From February 1935 of the year to November, 1938 worked as a translator in the library of higher technical institutions in Prague, and then went to Paris, where before his occupation by German troops he also worked as a translator. After he moved to Zurich, where he again gave English lessons in private. With the start of World War II and the "attack of German troops on the USSR, he began active work in the enemy's rear, where he performed special tasks of the Soviet command (July 1941-th - December 1945-th). In December 1945 came to Moscow and in May 1946 received Soviet citizenship. From May 1946 to February 1950, he worked as an Assistant of the Department of the General Directorate of the General Staff of the Armed Forces of the USSR ".

Reliable "Krona"
As early as before the war, from 1936 to 1939 a year, according to data from open sources, Chernyak created a powerful intelligence network in Germany, which had the code name “Krona”. All this he did during the short raids in this country.

Chernyak was able to recruit over 20 agents, whose work he managed from abroad through messengers. At the same time, none of his agents have ever been exposed by German intelligence, even today nothing is specifically known about most of them.
Among the informers Chernyak were: a major banker, secretary of the minister, head of the research department of the aviation design bureau, daughter of the head of the tank design bureau and high-ranking military.
Renowned Soviet rocket designer Sergo Gegechkori (son of Lavrentiy Beria) claimed that Olga Chekhova and Marika Ryokk, Hitler's favorite German actresses, were agents of Chernyak.

It was Chernyak’s agents who managed to extract a copy of the Barbarossa plan in 1941, and the operational plan of the German offensive near Kursk in 1943. And if in the first case Moscow did not attach due importance to the unique documents sent by the illegal, in 43 its multi-page reports made an important contribution to the defeat of the Germans near Belgorod and Kursk.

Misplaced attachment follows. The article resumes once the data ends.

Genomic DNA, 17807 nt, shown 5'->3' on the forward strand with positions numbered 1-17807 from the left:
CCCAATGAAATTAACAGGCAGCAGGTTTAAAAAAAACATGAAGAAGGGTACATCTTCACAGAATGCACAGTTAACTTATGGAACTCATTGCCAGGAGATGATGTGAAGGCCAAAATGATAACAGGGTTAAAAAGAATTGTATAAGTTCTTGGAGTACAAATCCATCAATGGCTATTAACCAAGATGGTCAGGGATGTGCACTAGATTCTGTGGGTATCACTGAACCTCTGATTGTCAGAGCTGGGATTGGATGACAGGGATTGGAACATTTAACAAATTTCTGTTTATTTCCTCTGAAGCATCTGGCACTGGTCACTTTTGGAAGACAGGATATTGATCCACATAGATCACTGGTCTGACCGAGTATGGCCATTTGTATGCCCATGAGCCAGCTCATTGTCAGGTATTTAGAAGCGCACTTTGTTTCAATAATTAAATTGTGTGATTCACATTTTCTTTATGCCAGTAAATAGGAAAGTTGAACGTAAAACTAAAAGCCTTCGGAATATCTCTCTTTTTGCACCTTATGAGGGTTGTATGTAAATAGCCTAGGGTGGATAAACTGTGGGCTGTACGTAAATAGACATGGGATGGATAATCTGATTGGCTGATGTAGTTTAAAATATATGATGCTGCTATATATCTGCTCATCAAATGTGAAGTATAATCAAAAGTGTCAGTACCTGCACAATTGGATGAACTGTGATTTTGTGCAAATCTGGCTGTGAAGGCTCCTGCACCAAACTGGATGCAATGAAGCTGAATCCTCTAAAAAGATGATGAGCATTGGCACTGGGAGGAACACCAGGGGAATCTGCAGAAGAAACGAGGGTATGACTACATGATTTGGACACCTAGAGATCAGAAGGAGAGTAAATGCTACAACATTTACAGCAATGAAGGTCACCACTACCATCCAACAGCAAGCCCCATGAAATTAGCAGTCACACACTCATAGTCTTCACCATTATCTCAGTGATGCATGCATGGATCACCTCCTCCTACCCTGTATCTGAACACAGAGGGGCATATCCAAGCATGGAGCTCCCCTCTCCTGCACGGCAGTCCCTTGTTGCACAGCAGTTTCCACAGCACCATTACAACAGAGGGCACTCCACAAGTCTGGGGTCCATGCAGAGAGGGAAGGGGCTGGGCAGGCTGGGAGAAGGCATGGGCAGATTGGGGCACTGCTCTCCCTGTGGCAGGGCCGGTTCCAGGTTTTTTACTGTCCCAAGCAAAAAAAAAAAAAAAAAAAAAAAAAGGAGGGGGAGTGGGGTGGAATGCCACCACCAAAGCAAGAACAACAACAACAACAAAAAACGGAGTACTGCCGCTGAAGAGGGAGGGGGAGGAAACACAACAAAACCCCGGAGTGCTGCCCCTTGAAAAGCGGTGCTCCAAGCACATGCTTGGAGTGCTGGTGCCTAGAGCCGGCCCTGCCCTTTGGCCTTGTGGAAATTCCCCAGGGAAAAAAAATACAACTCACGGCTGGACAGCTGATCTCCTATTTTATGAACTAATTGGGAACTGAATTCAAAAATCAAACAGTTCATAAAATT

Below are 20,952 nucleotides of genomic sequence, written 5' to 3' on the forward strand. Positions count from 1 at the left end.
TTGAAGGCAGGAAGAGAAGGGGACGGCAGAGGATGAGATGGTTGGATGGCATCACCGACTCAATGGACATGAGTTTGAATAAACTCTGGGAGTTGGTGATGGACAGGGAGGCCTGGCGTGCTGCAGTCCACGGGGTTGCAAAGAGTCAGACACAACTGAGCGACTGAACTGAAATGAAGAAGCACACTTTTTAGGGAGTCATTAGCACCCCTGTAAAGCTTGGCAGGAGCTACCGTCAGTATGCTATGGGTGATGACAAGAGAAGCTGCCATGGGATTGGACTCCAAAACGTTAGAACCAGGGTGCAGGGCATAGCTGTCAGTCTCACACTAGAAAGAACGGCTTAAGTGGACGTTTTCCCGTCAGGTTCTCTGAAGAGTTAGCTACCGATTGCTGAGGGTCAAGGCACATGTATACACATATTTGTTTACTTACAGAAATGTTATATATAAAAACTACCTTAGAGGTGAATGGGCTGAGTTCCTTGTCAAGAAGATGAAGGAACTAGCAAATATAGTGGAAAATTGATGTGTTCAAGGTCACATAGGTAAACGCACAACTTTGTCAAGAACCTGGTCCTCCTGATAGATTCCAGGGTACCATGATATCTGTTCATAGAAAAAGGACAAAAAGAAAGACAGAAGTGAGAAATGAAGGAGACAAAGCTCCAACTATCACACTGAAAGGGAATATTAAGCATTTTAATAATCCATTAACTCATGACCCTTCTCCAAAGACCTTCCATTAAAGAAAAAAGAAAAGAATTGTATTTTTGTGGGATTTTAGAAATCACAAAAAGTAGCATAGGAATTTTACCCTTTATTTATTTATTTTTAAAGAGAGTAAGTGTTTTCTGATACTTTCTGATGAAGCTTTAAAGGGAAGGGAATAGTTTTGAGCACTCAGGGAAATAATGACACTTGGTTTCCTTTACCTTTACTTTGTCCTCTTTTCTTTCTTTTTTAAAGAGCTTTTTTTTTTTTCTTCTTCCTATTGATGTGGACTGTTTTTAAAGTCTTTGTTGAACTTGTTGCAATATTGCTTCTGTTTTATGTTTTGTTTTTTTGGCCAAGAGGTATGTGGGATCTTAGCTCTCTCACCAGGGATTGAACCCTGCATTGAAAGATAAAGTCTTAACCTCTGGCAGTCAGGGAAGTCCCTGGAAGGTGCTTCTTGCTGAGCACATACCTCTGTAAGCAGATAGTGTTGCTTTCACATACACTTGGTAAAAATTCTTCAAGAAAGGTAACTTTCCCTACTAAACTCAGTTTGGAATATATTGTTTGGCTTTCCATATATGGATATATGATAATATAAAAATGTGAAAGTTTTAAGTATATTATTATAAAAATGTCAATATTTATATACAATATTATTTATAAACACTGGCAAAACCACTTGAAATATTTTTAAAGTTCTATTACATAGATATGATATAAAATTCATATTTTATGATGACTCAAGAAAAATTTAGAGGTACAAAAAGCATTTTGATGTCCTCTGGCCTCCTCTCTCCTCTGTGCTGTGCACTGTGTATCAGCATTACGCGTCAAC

In addition, Chernyak transmitted to the USSR valuable technical information about tanks, including the "Tigers" and "Panthers", artillery guns, rocket weapons, missiles "V-1/2", the development of chemical weapons, electronic systems.
Only in 1944, this illegal sent to the country more than 12 500 technical documentation sheets and 60 samples of radio equipment. Veterans of the Main Intelligence Directorate claim that the intelligence network created by Chernyak was one of the best in the history of intelligence: there was not a single failure in the fifteen years of his work abroad.

Hitler’s counterintelligence was unable to reach the Krona informants. Nor was she able to identify its leader, Jan Chernyak, who was called "a man without a shadow." He never left a trace behind him.
Chernyak's work did not end after the war. He made a great contribution to the creation of Soviet atomic weapons. Information about the creation of new weapons by the Americans he initially obtained in the UK, and then, having moved on instructions from his leadership to Canada and the United States, he sent thousands of sheets of technical materials and even a few milligrams of uranium-235 to the Union to manufacture an atomic bomb.
After returning to the USSR, he continued from time to time to travel abroad. This was already during his work as a translator in TASS. The purpose of his visits is still unknown.
What got Stirlitz

Chernyak is not a prototype of Stirlitz. He did not serve a single day in the German army. Because of his non-Aryan origin, he could not even dream of making a career there and joining the leadership team of Hitler's Wehrmacht. Nevertheless, he had his informants there. This knowledge, as well as Chernyak's general intelligence experience, was useful to the writer Yulian Semenov while working on the book Seventeen Moments of Spring.
At the same time, neither the family nor the colleagues of Chernyak in the translation department of the main editorial board of foreign information of TASS had any idea of ​​his unusual biography.
Hero of Russia
Many Soviet illegal intelligence officers who returned to Moscow after the end of the Great Patriotic War ended up behind bars. They were charged with treason, and in fact they blamed someone else for the failures of the initial period of the Patriotic War. Jan Chernyak happily escaped both the charges and the "cellars of Lubyanka".